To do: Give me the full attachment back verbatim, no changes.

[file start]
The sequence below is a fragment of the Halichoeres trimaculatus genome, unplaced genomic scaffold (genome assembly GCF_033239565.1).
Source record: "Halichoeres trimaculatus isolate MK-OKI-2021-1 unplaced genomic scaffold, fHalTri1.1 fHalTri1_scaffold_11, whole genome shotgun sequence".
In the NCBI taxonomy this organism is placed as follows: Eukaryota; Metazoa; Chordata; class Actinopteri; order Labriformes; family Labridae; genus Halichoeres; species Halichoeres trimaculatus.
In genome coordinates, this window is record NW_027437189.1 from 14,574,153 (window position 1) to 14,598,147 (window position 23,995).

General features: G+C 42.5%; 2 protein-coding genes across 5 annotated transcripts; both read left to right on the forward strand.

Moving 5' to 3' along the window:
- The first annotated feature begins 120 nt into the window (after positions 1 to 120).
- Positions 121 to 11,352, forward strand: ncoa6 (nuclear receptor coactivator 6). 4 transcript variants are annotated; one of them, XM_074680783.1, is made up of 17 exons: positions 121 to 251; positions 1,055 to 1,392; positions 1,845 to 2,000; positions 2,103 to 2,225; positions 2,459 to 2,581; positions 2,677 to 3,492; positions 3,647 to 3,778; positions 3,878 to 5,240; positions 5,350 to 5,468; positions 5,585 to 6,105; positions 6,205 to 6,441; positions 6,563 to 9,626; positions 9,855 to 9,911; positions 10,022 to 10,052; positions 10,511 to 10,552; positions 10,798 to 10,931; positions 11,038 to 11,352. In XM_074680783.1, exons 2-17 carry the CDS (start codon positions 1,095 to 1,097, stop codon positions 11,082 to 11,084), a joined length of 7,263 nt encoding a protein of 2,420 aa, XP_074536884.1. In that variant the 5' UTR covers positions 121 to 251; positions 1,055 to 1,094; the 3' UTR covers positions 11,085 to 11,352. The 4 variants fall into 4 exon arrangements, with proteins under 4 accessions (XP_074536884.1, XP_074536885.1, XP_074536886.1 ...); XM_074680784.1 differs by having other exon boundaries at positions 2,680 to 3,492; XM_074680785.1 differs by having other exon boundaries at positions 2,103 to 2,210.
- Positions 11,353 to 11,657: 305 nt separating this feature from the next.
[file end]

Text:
The sequence below is a fragment of the Halichoeres trimaculatus genome, unplaced genomic scaffold (genome assembly GCF_033239565.1).
Source record: "Halichoeres trimaculatus isolate MK-OKI-2021-1 unplaced genomic scaffold, fHalTri1.1 fHalTri1_scaffold_11, whole genome shotgun sequence".
In the NCBI taxonomy this organism is placed as follows: Eukaryota; Metazoa; Chordata; class Actinopteri; order Labriformes; family Labridae; genus Halichoeres; species Halichoeres trimaculatus.
In genome coordinates, this window is record NW_027437189.1 from 14,574,153 (window position 1) to 14,598,147 (window position 23,995).

General features: G+C 42.5%; 2 protein-coding genes across 5 annotated transcripts; both read left to right on the forward strand.

Moving 5' to 3' along the window:
- The first annotated feature begins 120 nt into the window (after positions 1 to 120).
- Positions 121 to 11,352, forward strand: ncoa6 (nuclear receptor coactivator 6). 4 transcript variants are annotated; one of them, XM_074680783.1, is made up of 17 exons: positions 121 to 251; positions 1,055 to 1,392; positions 1,845 to 2,000; positions 2,103 to 2,225; positions 2,459 to 2,581; positions 2,677 to 3,492; positions 3,647 to 3,778; positions 3,878 to 5,240; positions 5,350 to 5,468; positions 5,585 to 6,105; positions 6,205 to 6,441; positions 6,563 to 9,626; positions 9,855 to 9,911; positions 10,022 to 10,052; positions 10,511 to 10,552; positions 10,798 to 10,931; positions 11,038 to 11,352. In XM_074680783.1, exons 2-17 carry the CDS (start codon positions 1,095 to 1,097, stop codon positions 11,082 to 11,084), a joined length of 7,263 nt encoding a protein of 2,420 aa, XP_074536884.1. In that variant the 5' UTR covers positions 121 to 251; positions 1,055 to 1,094; the 3' UTR covers positions 11,085 to 11,352. The 4 variants fall into 4 exon arrangements, with proteins under 4 accessions (XP_074536884.1, XP_074536885.1, XP_074536886.1 ...); XM_074680784.1 differs by having other exon boundaries at positions 2,680 to 3,492; XM_074680785.1 differs by having other exon boundaries at positions 2,103 to 2,210.
- Positions 11,353 to 11,657: 305 nt separating this feature from the next.